Why do we wake up at night at 2-3 o’clock not being able to fall asleep again until 5 or 6 o'clock?

 As you probably guessed there is a perfectly logical explanation for this. The brain is highly active at night, it's busy transforming short-term memory into long-term memory and carrying out repair and regeneration processes, just as our whole body does. And the often seemingly annoying brain of ours needs a steady supply of energy to perform these tasks.

 When we sleep at night our body goes into a fasting state. In order not to deprive the brain of the food it needs for energy, the body compensates by gradually raising cortisol, an adrenal hormone. Cortisol is made in the cortex of the adrenal gland. When it is released into the blood, it’s transported all around the body and in many places, it is highly welcomed, because almost every cell contains receptors for cortisol.

 Cortisol can have lots of different effects depending on which sort of cells it is acting upon, controls the body’s blood sugar levels and regulates metabolism, controls salt and water balance, may act as an anti-inflammatory and can influence memory formation, among others.

 Thus cortisol stimulates the body to release or create glucose to supply the brain with energy during the night when we are “unwillingly” fasting. Cortisol also can have an effect on blood pressure. People with hypoglycemia or low blood sugar levels tend to have difficulty making the right amount of cortisol at the right times, also the blood sugar levels can spike and then crash throughout the day. But this is valid actually for everyone, not just people with chronic hypoglycemia. If we go too long without eating we might experience irritability or spacey feelings, even other symptoms, all pointing at that the brain is not getting enough glucose. Our brain just loves sugar, can you blame it?!   Anyway, in these cases what happens is, that the adrenal glands don’t produce enough cortisol to keep the brain fueled and the blood sugar drops too low. If this happens during the night, it is particularly unwanted because, in response, the body sounds the emergency alarm by releasing “fight-or-flight” hormones, the most "famous" is adrenaline. This would be awesome if it would not happen to be exactly 2 o’clock at night when you should be resting, not running a marathon. The stress hormones raise blood sugar back to a more satisfying level, at least what the brain is concerned… From the brain’s point of view, they did what they were intended to do: blood sugar got back to a safe level.

 Unfortunately, adrenaline also makes us anxious or panic in the middle of the night. Hence the waking up at 2 a.m. and not being able to fall back asleep due to all those hidden sometimes little and insignificant details that happened during the day or 10 years ago and now at 2 am just start roaring like lion at night in your head. Everything receives new dimensions, we have new (most of the time) much worse perspective on everything and as the clock is ticking and we are tossing and turning like a chicken on grill thousandths of the time we might even lose all of our perspectives altogether.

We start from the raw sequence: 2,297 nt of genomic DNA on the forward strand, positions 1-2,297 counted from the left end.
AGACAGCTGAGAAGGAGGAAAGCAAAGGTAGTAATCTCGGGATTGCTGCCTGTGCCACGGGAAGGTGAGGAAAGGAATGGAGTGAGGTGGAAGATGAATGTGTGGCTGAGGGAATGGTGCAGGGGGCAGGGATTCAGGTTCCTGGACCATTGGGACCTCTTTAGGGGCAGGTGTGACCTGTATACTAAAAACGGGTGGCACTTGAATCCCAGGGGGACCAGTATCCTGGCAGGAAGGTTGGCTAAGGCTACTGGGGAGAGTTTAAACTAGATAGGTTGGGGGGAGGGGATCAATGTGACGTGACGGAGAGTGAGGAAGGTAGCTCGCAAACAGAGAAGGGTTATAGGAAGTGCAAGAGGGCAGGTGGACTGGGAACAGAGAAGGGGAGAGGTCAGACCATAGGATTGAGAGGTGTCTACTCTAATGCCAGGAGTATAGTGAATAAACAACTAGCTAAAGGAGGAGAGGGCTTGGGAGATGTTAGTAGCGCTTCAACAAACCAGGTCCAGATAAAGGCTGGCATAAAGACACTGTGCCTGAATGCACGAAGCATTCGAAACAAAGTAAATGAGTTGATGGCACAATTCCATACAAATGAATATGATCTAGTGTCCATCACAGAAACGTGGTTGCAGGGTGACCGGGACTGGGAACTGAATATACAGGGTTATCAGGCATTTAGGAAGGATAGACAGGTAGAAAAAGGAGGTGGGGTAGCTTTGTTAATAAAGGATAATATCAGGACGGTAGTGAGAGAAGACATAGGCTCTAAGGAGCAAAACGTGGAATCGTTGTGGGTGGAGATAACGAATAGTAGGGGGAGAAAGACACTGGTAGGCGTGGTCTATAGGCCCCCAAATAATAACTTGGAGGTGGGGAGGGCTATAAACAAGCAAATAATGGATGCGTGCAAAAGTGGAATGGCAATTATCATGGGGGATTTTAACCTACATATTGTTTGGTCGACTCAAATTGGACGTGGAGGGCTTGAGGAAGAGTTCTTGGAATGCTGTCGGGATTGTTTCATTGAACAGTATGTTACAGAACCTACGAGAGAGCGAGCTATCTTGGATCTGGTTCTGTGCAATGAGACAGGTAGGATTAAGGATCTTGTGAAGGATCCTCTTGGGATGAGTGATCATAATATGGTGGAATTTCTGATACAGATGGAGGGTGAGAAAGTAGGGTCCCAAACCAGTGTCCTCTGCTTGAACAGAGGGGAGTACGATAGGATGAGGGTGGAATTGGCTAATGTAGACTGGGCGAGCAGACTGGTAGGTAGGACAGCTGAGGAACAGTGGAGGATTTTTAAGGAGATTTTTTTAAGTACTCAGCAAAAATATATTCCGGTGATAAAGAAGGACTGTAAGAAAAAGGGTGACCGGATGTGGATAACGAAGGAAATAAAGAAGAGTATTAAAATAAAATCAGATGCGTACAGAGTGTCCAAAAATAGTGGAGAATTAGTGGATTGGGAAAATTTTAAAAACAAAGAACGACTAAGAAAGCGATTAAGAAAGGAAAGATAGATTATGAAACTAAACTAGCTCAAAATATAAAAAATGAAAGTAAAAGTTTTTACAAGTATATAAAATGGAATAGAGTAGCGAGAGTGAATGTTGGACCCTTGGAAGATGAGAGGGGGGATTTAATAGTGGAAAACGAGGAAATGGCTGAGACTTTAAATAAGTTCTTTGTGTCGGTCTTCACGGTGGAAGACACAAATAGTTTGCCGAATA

We have all been there, we all have been grilled chicken. So, you might as well calm down. It is not the end of the word, especially cause there is so much you can do about it.

 First and foremost we are what we eat: so don’t plan a huge sugary meal before bedtime. Might raise the question, why not, because sugar raises blood sugar levels, so at least it won’t be low… Well this is a point, the only problem is that what we need is not a huge spike in blood sugar level, as I mentioned before, because what goes very high in a short time – and from simple sugars it tends to do so- it will plummet just as easily and exactly that is our problem. Blood sugar level must be kept even. Before bedtime it is the best to consume food items that are famous for a low glycemic index, usually, all the stuff that is green, like spinach, cabbage, bruxelles sprouts, asparagus, green peas, paprika, etc and all the nonstarchy vegetables like cauliflower or any kind of seeds or nuts… There is a huge variety we can choose from. Of course they won’t take your breath away like a chocolate cake does, but as a simple advice, try to eat the chocklate cake during the day, and a couple of hours before bedtime only consume food items that are appropriate for your goals… of course in the case when your goal is to sleep the night through, whereas if you want to wake up at 2 and not be able to sleep again, stay with the cake at 22 o'clock and it is guaranteed that all the embarrassment you experienced in your life your briain will happily dig up and annoy you with exactly before the huge presentation you must make the next day.

 Just deal with the fact that your brain doesn’t give much about your powerpoint presentation, job promotion or tests. Somehow, nobody knows how it is unable to comprehend that falling asleep at 5:30 only to wake up at 6 won’t do the job and no, that you cannot sleep till 11 doesn't comprehend either. Moreover doesn't care about your working hours either.

 If you want to avoid getting up at 2 am, eat the spinach for dinner with some nice grilled fish, meat also will help to keep your blood sugar levels low, because it digests slowly and your brain will have energy all night, at least almost, so it won’t wake you up and won’t torture you with things that are highly irrelevant anyway. ( No company will build a statue for their workers just because they had one too many white nights because of the holy job issue and even if they did why on earth would you care about having a useless statue?! - but this thing our brain does not understand at 2 am at all... if it happens to wake up...)